How to Prevent & Care for Blisters (Ouch!)

by | Updated: December 4th, 2016 | Read time: 3 minutes

New shoes? Sign me up. The blisters that come when you break them in? No thanks! These pesky little (or sometimes big) bumps that bubble up on your heels, ankles and sides of your feet are caused by outer layers of skin rubbing together, thanks to a process known as friction. An air pocket forms as the skin separates, and it can sometimes become filled with fluid–yuck. Often, blisters form when a new or poorly fitted pair of shoes are worn, but they can also happen as a result of excess moisture (i.e. you didn’t wear absorbent-enough socks).

How to Prevent and Care for Blisters

Getting a blister is not only painful, but it can really interfere with your workouts. To keep them from happening, or to treat one if you fall victim, try these tips:


Choose the right socks

No-show, below-the-ankle socks are cute and stylish, but they’re best worn with shoes that you’ve broken in already. If you’re wearing a new pair of shoes, choose nylon or wicking socks, as they’ll help to pull away moisture and allow your feet to breathe. Cotton socks may seem comfortable, but when exercising, they soak up sweat and loosen, rubbing against your feet and contributing to blister formation. The goal is to find a sock that prevents moisture, supports the foot and minimizes friction.

Try foot powder

Using a foot powder or a cream is a good way to prevent friction that leads to blisters. Simply sprinkle a small amount of a natural powder into your socks before slipping them on. You might also apply petroleum jelly to keep a barrier between your foot and shoe. Only use a little, though—you don’t t want your feet slipping around!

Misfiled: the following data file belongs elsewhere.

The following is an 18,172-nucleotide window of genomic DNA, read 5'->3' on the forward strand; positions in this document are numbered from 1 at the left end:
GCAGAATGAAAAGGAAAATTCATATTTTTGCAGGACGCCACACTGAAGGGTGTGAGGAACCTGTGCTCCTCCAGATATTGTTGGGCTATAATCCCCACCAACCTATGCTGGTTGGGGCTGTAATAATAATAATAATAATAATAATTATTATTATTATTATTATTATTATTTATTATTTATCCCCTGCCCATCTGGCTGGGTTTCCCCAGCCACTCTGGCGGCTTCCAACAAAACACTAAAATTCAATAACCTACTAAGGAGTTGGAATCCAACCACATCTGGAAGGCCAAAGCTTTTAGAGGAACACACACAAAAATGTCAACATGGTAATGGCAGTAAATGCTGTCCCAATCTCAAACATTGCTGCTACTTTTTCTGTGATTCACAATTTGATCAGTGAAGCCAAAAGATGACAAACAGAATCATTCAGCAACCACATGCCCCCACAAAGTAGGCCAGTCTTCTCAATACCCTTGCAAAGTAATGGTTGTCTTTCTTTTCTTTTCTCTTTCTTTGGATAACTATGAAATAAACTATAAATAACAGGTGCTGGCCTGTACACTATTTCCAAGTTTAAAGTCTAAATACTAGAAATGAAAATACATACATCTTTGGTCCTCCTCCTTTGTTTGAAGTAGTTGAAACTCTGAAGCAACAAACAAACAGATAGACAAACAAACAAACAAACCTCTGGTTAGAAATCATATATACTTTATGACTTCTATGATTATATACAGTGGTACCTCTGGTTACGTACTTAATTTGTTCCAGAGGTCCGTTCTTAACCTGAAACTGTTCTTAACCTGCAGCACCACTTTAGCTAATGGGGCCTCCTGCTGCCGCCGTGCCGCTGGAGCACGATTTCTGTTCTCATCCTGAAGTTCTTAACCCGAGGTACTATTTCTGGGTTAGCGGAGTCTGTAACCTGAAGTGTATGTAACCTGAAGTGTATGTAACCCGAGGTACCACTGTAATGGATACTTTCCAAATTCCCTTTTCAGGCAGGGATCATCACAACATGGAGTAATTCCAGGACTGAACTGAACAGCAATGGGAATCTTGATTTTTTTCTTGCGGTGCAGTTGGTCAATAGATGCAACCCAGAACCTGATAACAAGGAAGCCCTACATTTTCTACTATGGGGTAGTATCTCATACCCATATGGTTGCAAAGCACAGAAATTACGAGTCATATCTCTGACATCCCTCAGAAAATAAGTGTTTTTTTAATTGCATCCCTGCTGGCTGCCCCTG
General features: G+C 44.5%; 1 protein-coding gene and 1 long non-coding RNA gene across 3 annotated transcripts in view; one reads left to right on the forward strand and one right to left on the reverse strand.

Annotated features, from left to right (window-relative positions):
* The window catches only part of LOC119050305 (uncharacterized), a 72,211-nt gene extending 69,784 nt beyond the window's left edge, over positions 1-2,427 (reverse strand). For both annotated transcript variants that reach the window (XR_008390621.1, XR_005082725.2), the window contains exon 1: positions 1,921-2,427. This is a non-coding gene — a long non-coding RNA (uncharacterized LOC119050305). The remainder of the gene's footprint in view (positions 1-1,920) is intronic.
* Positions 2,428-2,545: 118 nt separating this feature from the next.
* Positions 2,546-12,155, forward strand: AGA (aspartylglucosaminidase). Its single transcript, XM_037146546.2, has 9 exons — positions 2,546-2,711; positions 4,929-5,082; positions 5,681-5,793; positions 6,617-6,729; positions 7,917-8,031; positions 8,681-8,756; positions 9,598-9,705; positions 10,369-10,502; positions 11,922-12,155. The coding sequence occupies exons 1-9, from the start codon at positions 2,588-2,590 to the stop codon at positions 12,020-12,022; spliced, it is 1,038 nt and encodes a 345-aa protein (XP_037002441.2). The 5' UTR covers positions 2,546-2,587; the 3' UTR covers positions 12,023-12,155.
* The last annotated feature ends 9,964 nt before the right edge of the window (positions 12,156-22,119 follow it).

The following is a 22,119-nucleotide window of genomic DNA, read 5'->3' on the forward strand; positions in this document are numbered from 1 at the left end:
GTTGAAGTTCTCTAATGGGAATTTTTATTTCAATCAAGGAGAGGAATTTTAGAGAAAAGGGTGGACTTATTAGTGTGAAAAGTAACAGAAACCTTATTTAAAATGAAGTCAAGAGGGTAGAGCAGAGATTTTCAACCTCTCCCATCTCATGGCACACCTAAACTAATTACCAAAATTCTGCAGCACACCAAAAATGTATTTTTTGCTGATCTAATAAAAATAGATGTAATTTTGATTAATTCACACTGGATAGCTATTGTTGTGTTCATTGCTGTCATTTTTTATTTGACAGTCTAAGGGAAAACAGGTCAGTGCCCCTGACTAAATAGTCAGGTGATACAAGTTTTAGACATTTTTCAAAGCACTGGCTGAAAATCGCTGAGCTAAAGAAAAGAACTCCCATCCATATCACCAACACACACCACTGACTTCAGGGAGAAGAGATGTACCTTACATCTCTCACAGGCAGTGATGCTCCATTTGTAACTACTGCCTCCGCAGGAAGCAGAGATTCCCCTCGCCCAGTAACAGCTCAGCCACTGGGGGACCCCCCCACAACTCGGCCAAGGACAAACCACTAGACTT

Wear proper-fitting shoes

The most important item in your workout wardrobe is your shoes. Take the time to visit a specialty store to have a professional look at your foot and evaluate the best type of shoe for your exercise needs. Remember to go shoe shopping near the end of the day when your feet may be a little swollen (feet tend to swell when exercising and getting warm). Invest in a good pair—the support and comfort are worth it.

Caring for blisters

Leave it alone!

It is best to just leave a blister alone as long as possible so it can heal itself. Do not poke or touch it, or you run the risk of developing an infection. To protect your skin, cover bigger blisters with a large blister bandage and smaller blisters with an ordinary-sized bandage. At night, remove the bandage to allow your skin to breathe.

If it pops

If a blister does break on its own, it’s time for a little first aid. First, wash your hands well. Pat the blister with a cotton ball or gauze pad to soak up any fluid that has drained. Next, apply an antibiotic ointment, then cover the blister with another bandage (or use gauze and tape for bigger blisters). This dressing should be changed every few days, or more often, if needed.